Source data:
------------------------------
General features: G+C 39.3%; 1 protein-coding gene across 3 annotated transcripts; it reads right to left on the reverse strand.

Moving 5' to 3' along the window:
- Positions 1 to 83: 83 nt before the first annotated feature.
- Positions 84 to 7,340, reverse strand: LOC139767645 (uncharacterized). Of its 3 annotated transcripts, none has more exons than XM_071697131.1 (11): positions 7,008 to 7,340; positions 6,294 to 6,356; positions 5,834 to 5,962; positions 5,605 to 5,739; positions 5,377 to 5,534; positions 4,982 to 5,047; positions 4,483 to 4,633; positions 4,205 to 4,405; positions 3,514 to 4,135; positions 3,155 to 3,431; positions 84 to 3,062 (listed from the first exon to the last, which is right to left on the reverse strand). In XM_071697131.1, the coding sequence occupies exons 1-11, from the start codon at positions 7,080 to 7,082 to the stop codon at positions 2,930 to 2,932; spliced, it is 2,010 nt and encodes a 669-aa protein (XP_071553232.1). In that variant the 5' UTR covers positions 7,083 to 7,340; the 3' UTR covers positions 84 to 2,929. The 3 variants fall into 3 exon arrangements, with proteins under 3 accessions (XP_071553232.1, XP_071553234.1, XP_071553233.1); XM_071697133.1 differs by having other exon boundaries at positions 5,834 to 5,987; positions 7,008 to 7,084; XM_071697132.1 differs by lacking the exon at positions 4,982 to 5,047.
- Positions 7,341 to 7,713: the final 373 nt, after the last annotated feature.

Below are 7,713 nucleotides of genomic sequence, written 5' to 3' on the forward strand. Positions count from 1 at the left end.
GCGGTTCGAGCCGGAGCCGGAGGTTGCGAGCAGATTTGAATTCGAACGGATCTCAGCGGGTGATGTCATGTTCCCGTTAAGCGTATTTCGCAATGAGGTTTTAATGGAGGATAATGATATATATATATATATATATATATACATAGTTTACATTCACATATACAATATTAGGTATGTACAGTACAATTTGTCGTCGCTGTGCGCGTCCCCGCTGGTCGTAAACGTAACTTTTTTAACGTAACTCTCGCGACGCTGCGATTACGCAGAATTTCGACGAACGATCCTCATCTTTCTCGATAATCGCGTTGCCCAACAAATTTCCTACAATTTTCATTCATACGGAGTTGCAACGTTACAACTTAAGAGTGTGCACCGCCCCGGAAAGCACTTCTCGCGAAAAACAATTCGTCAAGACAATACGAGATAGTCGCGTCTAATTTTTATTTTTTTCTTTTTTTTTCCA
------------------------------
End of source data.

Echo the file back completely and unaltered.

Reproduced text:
General features: G+C 39.3%; 1 protein-coding gene across 3 annotated transcripts; it reads right to left on the reverse strand.

Moving 5' to 3' along the window:
- Positions 1 to 83: 83 nt before the first annotated feature.
- Positions 84 to 7,340, reverse strand: LOC139767645 (uncharacterized). Of its 3 annotated transcripts, none has more exons than XM_071697131.1 (11): positions 7,008 to 7,340; positions 6,294 to 6,356; positions 5,834 to 5,962; positions 5,605 to 5,739; positions 5,377 to 5,534; positions 4,982 to 5,047; positions 4,483 to 4,633; positions 4,205 to 4,405; positions 3,514 to 4,135; positions 3,155 to 3,431; positions 84 to 3,062 (listed from the first exon to the last, which is right to left on the reverse strand). In XM_071697131.1, the coding sequence occupies exons 1-11, from the start codon at positions 7,080 to 7,082 to the stop codon at positions 2,930 to 2,932; spliced, it is 2,010 nt and encodes a 669-aa protein (XP_071553232.1). In that variant the 5' UTR covers positions 7,083 to 7,340; the 3' UTR covers positions 84 to 2,929. The 3 variants fall into 3 exon arrangements, with proteins under 3 accessions (XP_071553232.1, XP_071553234.1, XP_071553233.1); XM_071697133.1 differs by having other exon boundaries at positions 5,834 to 5,987; positions 7,008 to 7,084; XM_071697132.1 differs by lacking the exon at positions 4,982 to 5,047.
- Positions 7,341 to 7,713: the final 373 nt, after the last annotated feature.

Below are 7,713 nucleotides of genomic sequence, written 5' to 3' on the forward strand. Positions count from 1 at the left end.
GCGGTTCGAGCCGGAGCCGGAGGTTGCGAGCAGATTTGAATTCGAACGGATCTCAGCGGGTGATGTCATGTTCCCGTTAAGCGTATTTCGCAATGAGGTTTTAATGGAGGATAATGATATATATATATATATATATATATACATAGTTTACATTCACATATACAATATTAGGTATGTACAGTACAATTTGTCGTCGCTGTGCGCGTCCCCGCTGGTCGTAAACGTAACTTTTTTAACGTAACTCTCGCGACGCTGCGATTACGCAGAATTTCGACGAACGATCCTCATCTTTCTCGATAATCGCGTTGCCCAACAAATTTCCTACAATTTTCATTCATACGGAGTTGCAACGTTACAACTTAAGAGTGTGCACCGCCCCGGAAAGCACTTCTCGCGAAAAACAATTCGTCAAGACAATACGAGATAGTCGCGTCTAATTTTTATTTTTTTCTTTTTTTTTCCA